A few weeks ago, as I walked to get lunch at the SAC, I was greeted by several pro-life protestors brandishing large banners of mutilated fetuses.
I flashed back to my Catholic high school religion class lessons on abortion, and cringed as I remembered similar posters hanging on the wall next to me every day. When are these people going to learn this is not the way to win supporters to their cause?
For the record, I would like to state that I am pro-life. I firmly believe that further down the road the legalization of abortion will be viewed as a mistake, just as capital punishment is now frowned upon internationally. But if I, a believer in the pro-life cause, am offended by the tactics of these protestors, who are they reaching? An antagonistic approach to protesting only alienates the interest group from those whom they wish to send their message to.
The pro-lifers are not the only people who are guilty of taking an antagonist approach in their protesting methods. Some animal rights activists who are opposed to fur splash red paint on people wearing fur coats to symbolize the blood of the animals. Many have witnessed this or heard of it, and the confrontational nature of these demonstrations has led to a lack of credibility for the animal rights cause.
Not all animal rights activists behave in this manner, yet because of those who do, no one will take the peaceful activists seriously. In the same light, environmental activists who chain themselves to trees are more likely to be viewed as radicals than rational people with whom to discuss the environmental issues.
The more aggressive activists are in trying to present their cause to the public, the more likely they are to come off as confrontational extremists.
A protestor who smears his shirt with ketchup to give us a visual of the Big Gun industry’s ever-growing casualty list is more likely to make others looks away and mutter, “That guy’s crazy,” than it is to make them suddenly decide to champion the gun control cause. The shock factor is just not as effective as some activists like to believe it is. If the average person sees something unpleasant, they are likely to turn from it rather than examine it more closely. It’s just human nature.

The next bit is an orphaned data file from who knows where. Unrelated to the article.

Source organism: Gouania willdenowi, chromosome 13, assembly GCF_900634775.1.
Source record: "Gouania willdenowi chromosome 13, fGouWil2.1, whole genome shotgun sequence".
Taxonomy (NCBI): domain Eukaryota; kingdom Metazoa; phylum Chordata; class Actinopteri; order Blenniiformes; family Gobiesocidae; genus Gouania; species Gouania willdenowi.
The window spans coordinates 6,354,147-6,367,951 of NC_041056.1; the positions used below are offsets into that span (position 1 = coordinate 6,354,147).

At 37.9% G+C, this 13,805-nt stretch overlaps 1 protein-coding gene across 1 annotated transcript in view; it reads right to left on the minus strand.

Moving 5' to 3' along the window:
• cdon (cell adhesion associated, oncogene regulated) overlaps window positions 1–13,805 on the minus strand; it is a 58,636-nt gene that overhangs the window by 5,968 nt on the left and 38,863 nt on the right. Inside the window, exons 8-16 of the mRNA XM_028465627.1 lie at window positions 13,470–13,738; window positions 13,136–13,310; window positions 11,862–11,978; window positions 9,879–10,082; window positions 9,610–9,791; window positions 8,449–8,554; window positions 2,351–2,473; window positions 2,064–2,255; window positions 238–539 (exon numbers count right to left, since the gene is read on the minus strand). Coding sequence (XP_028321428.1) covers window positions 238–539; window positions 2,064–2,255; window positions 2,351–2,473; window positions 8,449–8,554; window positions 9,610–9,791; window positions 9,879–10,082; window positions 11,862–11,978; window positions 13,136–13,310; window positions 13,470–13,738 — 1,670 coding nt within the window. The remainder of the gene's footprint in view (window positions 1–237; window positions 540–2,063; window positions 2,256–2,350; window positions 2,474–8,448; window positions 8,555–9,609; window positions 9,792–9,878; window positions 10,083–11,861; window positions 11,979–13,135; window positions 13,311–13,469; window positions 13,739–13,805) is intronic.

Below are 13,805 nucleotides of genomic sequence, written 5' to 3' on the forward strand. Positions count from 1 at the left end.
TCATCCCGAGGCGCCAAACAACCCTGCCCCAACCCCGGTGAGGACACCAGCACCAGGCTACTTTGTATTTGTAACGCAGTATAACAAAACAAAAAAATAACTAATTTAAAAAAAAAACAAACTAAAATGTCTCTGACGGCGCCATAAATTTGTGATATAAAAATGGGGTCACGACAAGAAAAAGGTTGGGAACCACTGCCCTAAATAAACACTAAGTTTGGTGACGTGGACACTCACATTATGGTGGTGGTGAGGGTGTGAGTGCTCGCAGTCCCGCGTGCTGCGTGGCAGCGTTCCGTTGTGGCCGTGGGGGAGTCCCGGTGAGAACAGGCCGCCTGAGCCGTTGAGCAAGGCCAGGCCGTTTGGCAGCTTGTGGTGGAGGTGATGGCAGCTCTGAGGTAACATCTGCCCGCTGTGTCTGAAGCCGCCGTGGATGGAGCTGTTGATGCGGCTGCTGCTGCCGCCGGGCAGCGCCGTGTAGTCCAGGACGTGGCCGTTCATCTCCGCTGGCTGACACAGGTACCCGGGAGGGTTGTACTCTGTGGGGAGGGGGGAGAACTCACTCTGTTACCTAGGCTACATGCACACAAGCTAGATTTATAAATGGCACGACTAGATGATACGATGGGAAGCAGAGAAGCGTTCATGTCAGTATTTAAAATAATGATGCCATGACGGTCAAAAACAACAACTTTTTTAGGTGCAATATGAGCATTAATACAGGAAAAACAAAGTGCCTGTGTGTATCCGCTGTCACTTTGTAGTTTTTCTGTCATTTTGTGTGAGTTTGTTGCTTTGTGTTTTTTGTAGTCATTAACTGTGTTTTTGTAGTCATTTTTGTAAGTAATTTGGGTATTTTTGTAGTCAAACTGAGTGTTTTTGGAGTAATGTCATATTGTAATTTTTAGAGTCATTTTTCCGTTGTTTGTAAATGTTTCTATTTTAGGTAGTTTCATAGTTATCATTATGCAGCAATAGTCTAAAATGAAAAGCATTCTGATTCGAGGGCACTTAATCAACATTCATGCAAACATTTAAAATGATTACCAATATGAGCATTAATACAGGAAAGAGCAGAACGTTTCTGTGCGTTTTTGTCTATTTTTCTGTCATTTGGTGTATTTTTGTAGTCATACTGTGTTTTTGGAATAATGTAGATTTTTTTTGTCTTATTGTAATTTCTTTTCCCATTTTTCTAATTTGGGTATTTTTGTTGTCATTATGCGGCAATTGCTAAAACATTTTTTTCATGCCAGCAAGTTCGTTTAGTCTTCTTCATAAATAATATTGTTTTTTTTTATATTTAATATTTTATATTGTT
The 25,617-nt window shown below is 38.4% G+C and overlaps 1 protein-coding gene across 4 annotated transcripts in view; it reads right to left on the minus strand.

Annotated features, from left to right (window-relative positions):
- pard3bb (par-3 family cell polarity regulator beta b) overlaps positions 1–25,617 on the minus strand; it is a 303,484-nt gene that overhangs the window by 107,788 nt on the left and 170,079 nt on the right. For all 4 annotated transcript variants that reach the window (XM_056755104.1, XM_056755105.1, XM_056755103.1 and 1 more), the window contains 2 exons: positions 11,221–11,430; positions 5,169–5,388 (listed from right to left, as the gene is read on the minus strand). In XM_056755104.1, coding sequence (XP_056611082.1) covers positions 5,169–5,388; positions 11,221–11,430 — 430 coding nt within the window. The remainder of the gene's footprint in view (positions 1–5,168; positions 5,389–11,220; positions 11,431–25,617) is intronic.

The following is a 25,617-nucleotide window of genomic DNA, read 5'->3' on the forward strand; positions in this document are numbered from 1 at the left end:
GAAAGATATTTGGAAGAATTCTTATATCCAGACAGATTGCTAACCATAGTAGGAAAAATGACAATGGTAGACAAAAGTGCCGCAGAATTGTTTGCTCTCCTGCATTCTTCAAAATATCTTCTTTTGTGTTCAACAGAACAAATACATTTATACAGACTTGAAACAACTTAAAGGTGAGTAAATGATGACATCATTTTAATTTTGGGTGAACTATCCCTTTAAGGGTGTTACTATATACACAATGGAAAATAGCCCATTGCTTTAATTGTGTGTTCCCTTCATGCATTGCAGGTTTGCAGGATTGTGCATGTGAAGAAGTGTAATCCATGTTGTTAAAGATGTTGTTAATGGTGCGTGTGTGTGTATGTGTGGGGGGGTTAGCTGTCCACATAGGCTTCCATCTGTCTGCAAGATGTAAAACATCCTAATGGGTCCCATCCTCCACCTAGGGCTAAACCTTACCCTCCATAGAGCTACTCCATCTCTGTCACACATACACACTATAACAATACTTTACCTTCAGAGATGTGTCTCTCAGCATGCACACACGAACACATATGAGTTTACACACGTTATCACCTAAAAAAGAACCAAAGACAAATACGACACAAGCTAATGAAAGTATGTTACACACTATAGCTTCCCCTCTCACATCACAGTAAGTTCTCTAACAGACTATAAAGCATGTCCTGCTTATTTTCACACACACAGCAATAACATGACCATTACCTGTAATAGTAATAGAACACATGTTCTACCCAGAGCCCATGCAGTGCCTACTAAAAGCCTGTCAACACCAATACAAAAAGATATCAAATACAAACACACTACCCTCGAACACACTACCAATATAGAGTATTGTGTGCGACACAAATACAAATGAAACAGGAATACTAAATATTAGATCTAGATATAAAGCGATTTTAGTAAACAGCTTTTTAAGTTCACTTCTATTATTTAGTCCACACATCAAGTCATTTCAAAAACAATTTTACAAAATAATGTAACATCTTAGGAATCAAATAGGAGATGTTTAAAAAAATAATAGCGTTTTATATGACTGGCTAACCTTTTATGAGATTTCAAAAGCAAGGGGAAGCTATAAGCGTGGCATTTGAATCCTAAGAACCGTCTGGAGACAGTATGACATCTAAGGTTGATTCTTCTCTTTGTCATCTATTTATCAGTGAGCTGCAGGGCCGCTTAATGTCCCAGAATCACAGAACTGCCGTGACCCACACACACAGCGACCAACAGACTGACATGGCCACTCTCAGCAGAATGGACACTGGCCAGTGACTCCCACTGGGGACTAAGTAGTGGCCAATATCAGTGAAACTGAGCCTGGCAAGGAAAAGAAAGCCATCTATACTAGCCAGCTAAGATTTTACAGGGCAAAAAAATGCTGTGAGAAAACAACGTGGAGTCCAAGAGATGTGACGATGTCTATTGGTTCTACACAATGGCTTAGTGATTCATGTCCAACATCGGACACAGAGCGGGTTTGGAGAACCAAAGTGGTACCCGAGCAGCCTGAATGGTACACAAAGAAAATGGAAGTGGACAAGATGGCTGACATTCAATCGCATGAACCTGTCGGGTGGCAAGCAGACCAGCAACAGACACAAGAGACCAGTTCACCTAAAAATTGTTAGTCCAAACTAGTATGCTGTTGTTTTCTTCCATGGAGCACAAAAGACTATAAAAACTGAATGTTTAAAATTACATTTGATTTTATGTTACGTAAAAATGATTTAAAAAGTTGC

I am not suggesting that activist groups should refrain from protesting. On the contrary, I think it is a wonderful way to raise awareness about causes that are often overlooked. I actually would like each of the groups I mentioned to be able to further their causes, because I agree with them, but in order for this to happen the antagonistic factions of these groups need to alter their tactics. The aggressive approach does not work. The methods those pro-life activists were demonstrating outside of the SAC have been in use since the Roe v. Wade decision, and no ground has been gained.
The country is still divided right down the middle. Activists need to realize that through their aggressive approaches to demonstrating they are actually hurting the public’s image of them.
I doubt that the pro-life demonstrators won over a single member of the opposition through their protest in front of the SAC. For a moment I, a believer in their cause, was even disgusted with them. Activist groups, though their heart may be with the cause, need to realize that not everyone is as adamant as they are about their beliefs. In order to win over the opposition they need to come across as rational people who are approachable for a discussion on their views. I would venture that nobody who had their doubts about the pro-life cause went rushing up to a protestor a few weeks ago who was waving a banner with a mangled fetus to ask them the reasoning behind their views on abortion. These methods are damaging the credibility of interest groups. There has to be a more effective way to champion the cause. If activists want to further their causes they need to abandon these tactics and present themselves as accessible people with credible ideas.
Emilie Haertsch can be reached at email@example.com.